It’s OK to chuck the elevator speech. In addition to getting tired of hearing my own voice, one of the reasons I dread the “what do you do” question is that I don’t exactly know how to explain what I do. I tend to change my explanation according to whom I’m talking with. Not to mention, I do a ton of things, and they are hard to explain, so I am always looking for an entry point that might resonate with the person rather than a one liner. It was great to hear Courtney Martin talk about the idea of a “portfolio career” as something her mother had and something that she has as well. A portfolio career is when what you do doesn’t fit on a business card because you do so many different things, or because there is not really one description that fits all the things you work on. I love this – as it felt like permission to never try to come up with an elevator speech again.

It’s OK to have a vocation rather than a job. Another point that resonated with me was the point about having a vocation over having a job. There has been plenty of debate in the development community about this, and I always land on the side of development work and community organizing being a vocation, not just a job. Some say that development work should be seen as a profession, and it doesn’t matter how development workers live outside of the job, but I’ve never been comfortable with that idea. I believe that values, ethics, and ego need to be in check and well-aligned if a person wants to get involved in socially oriented work. Vocation goes further than a job, and it’s a combination of the set of values and beliefs you bring to your life’s work. It’s what you do because you just can’t not do it, as Palmer noted.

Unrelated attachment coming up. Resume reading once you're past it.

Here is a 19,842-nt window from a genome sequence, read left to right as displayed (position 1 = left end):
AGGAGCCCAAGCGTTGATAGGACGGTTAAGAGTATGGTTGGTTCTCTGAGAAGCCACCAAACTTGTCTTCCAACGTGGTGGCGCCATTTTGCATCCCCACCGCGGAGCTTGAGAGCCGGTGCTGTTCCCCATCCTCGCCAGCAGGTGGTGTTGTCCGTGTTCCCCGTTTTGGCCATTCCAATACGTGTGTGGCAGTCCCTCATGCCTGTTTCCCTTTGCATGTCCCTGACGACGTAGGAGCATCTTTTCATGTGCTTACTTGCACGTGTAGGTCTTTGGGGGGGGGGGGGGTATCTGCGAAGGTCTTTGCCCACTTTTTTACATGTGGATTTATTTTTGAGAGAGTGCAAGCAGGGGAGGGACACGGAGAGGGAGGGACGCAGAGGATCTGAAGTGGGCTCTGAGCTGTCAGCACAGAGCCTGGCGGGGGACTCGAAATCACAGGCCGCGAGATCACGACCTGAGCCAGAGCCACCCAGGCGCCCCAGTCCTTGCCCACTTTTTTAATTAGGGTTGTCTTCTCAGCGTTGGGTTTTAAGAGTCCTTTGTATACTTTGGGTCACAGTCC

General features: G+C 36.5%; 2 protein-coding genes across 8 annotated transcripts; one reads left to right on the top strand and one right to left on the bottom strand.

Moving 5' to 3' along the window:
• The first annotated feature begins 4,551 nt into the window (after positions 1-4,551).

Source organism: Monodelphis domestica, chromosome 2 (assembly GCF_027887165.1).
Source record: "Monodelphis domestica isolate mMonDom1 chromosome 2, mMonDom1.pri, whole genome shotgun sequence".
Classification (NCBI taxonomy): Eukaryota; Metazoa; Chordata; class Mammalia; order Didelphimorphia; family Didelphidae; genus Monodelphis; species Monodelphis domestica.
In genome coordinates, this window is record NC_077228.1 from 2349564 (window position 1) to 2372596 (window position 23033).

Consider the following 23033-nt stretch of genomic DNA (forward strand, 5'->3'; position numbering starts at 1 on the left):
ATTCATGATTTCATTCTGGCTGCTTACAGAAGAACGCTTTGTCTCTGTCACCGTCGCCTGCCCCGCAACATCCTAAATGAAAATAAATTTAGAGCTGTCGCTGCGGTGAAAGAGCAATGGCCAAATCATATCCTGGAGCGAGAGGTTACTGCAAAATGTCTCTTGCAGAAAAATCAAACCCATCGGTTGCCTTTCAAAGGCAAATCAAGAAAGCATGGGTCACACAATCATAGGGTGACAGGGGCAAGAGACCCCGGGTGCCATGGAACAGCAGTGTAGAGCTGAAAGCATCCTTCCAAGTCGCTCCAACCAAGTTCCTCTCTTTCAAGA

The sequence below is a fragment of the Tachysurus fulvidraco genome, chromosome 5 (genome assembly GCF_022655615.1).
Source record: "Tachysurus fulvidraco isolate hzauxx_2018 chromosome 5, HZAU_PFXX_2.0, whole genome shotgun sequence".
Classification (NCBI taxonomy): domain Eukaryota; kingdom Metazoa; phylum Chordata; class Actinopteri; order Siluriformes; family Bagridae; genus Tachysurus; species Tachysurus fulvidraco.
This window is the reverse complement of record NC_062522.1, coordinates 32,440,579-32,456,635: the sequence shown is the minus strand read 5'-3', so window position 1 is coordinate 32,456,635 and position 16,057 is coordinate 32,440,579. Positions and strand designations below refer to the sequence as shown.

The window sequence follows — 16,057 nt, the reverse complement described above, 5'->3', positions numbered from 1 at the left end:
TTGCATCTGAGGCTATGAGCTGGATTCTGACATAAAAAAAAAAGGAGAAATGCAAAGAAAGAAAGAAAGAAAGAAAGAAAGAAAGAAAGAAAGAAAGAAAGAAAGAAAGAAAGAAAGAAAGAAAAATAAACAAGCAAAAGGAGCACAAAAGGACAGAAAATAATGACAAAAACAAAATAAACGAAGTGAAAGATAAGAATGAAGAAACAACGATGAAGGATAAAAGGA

It’s OK to go to a conference just to learn and connect (but it has to be the right conference). Attending something like PopTech is luxury – I’m well aware. If you are trying to convince someone to pay for a conference, normally you have to justify it with some goals or “return on investment.” But when I go to conferences with specific goals in mind, or when I’m told to go anywhere with an “ask,” I tend to leave empty handed after some awkward interactions. When every conversation is seen as a way to “get something” I tend to be stressed, and every interaction feels engineered rather than natural. I end up with much better results when I go without an agenda and when new ideas form together with someone else based on an authentic conversation or experience. Because PopTech is the “right” kind of conference for learning, and it’s set up to help people make real and in depth connections, it’s fine to go without any agenda other than learning, sharing ideas, and meeting people.